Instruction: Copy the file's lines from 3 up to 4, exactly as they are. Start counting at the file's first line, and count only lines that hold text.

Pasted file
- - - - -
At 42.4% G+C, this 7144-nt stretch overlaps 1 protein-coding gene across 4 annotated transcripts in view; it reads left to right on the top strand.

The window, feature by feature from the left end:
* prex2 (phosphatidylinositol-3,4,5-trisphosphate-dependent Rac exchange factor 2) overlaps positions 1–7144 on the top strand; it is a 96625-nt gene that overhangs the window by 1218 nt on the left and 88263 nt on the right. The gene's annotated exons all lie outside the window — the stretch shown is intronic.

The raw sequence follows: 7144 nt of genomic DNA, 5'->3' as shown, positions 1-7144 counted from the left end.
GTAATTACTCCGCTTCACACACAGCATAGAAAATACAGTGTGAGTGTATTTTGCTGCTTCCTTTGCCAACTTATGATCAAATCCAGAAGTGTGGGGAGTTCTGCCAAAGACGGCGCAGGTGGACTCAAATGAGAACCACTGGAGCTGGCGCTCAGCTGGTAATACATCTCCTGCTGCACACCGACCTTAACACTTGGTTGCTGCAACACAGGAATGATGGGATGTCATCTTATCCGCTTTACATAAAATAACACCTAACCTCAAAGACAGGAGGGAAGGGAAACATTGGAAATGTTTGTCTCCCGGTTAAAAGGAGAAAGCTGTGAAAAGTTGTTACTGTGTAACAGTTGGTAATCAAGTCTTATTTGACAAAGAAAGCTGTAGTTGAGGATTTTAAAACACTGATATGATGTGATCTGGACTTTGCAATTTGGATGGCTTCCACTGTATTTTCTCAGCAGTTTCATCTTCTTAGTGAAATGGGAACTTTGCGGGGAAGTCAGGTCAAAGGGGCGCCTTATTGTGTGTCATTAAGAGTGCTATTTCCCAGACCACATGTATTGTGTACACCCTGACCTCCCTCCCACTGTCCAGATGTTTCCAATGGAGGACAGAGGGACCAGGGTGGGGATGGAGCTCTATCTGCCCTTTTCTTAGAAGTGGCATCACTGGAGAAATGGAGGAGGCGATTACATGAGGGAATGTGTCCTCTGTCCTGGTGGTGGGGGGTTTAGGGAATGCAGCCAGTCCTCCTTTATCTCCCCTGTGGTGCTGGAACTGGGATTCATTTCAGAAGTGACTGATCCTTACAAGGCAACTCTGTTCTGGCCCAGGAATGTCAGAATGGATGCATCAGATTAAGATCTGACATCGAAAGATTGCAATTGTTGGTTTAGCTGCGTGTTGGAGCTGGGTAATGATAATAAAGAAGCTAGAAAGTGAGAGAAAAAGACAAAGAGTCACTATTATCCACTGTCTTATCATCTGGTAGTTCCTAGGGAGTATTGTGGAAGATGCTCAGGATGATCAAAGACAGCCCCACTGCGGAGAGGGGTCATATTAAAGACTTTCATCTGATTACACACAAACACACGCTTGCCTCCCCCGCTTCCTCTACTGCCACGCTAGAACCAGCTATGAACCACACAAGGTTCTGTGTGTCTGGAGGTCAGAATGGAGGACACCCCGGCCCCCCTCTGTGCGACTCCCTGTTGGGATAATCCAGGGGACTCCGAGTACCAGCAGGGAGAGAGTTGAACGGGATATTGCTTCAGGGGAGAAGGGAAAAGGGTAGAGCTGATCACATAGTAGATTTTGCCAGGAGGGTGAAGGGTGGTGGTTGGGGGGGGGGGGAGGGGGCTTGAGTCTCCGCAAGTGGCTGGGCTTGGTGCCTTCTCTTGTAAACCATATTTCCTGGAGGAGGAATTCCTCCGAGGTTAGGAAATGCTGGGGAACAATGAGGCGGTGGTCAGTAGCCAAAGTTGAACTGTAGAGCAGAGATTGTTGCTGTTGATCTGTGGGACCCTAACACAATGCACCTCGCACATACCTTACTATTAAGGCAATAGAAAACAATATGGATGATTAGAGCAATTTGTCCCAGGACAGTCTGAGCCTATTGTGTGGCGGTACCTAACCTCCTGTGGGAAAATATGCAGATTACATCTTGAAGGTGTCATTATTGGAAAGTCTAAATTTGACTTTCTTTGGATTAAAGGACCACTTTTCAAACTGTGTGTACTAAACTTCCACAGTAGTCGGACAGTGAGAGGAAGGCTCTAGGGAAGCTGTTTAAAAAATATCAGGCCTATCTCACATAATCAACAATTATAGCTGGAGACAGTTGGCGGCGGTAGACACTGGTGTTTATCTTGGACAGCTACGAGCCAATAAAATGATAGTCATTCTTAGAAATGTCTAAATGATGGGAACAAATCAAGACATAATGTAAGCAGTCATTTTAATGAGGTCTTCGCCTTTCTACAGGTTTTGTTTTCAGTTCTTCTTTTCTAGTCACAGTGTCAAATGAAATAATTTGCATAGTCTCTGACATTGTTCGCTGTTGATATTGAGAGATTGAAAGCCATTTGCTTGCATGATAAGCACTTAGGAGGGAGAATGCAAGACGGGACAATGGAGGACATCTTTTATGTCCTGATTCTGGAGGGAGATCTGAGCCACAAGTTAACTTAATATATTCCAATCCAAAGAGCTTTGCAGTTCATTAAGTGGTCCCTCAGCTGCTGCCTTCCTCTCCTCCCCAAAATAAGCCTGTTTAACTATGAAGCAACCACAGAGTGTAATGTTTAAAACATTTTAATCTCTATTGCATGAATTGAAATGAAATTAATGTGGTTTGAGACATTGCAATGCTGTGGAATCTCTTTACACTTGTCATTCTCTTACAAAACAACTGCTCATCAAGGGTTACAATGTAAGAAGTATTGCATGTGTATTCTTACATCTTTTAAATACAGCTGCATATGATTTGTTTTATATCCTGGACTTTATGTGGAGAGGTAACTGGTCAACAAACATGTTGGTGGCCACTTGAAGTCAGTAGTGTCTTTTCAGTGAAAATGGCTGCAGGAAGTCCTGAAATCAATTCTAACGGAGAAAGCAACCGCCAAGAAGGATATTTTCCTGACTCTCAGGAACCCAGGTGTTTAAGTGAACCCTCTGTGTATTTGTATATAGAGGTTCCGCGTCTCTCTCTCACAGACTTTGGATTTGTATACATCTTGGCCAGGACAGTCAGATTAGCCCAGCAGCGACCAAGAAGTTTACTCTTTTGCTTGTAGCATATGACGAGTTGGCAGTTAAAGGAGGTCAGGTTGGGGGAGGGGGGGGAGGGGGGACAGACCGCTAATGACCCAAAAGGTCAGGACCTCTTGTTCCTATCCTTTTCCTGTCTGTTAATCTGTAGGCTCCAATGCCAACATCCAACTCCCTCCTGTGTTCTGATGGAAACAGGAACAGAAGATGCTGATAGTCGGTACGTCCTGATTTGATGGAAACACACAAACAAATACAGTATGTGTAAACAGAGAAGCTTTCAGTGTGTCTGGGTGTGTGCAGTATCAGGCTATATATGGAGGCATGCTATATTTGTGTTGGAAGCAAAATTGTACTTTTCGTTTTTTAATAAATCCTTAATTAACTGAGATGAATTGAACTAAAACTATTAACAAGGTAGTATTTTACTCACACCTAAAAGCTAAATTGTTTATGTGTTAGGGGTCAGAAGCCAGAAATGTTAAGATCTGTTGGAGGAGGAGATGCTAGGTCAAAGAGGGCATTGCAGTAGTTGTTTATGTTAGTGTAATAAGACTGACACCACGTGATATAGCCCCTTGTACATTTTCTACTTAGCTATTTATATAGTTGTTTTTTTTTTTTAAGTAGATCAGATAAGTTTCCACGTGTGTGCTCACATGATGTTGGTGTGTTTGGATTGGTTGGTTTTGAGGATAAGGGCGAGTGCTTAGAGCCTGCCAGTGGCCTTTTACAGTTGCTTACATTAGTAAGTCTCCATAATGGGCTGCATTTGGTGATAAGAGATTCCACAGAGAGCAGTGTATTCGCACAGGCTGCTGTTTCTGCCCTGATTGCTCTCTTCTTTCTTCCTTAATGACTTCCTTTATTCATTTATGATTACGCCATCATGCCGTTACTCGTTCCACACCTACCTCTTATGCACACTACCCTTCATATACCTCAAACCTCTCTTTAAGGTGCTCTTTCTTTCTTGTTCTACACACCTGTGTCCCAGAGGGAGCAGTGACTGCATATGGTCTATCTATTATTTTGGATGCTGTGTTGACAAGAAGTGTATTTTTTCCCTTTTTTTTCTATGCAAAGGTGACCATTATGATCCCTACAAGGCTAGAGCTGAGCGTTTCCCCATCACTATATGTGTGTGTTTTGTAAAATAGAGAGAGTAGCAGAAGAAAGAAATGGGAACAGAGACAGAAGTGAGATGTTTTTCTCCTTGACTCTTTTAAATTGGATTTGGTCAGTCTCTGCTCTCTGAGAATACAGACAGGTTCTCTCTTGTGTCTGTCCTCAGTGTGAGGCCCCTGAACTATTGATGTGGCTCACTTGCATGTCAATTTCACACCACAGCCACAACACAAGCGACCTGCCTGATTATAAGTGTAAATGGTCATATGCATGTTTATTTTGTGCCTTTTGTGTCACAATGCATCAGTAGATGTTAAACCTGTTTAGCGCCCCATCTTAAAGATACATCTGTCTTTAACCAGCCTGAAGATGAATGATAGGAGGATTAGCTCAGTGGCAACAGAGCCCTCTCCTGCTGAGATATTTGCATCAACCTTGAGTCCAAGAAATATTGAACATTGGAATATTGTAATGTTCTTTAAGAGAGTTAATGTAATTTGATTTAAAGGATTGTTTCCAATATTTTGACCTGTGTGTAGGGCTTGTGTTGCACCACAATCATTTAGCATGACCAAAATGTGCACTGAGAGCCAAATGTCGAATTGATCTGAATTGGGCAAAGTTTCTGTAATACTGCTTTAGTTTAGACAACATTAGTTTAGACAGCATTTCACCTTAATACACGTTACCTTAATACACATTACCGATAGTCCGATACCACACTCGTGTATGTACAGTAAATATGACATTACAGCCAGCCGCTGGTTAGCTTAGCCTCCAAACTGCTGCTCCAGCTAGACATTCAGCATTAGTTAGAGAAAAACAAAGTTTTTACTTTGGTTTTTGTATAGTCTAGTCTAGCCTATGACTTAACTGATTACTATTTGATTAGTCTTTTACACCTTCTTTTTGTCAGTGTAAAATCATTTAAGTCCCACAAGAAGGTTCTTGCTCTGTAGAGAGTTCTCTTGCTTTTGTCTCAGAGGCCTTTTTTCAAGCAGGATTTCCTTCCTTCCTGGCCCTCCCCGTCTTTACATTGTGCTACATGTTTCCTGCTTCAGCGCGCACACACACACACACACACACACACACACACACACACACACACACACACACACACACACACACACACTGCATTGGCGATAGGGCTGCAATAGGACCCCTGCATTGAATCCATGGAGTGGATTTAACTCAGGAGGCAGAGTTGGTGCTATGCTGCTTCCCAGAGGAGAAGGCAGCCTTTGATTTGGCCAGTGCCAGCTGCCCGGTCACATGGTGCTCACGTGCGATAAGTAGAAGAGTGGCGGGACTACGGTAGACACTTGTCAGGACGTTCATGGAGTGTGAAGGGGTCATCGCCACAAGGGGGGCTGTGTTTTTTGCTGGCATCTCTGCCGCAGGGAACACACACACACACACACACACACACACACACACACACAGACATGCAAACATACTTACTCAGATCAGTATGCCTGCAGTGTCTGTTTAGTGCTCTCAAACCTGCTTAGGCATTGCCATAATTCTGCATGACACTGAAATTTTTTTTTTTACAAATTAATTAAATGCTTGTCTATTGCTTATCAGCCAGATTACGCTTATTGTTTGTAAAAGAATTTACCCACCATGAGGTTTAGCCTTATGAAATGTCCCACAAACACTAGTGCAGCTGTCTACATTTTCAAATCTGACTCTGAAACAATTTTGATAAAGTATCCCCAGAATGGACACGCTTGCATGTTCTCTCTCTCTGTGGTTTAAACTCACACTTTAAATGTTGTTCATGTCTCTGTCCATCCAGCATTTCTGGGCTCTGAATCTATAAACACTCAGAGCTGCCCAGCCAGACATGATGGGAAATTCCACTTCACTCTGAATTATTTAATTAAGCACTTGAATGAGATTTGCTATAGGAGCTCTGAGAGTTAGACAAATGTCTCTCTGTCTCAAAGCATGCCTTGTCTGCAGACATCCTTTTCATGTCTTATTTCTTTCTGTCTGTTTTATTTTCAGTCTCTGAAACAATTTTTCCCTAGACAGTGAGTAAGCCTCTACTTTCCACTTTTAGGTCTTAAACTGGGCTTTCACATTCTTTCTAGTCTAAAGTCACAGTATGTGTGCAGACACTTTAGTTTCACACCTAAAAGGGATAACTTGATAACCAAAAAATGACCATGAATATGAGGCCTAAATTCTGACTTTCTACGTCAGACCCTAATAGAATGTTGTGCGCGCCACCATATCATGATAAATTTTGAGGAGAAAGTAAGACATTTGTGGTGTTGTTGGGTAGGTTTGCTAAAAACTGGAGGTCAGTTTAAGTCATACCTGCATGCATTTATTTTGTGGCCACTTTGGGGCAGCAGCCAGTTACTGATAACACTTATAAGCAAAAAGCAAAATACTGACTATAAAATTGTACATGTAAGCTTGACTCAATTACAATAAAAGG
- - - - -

* prex2 (phosphatidylinositol-3,4,5-trisphosphate-dependent Rac exchange factor 2) overlaps positions 1–7144 on the top strand; it is a 96625-nt gene that overhangs the window by 1218 nt on the left and 88263 nt on the right. The gene's annotated exons all lie outside the window — the stretch shown is intronic.

The raw sequence follows: 7144 nt of genomic DNA, 5'->3' as shown, positions 1-7144 counted from the left end.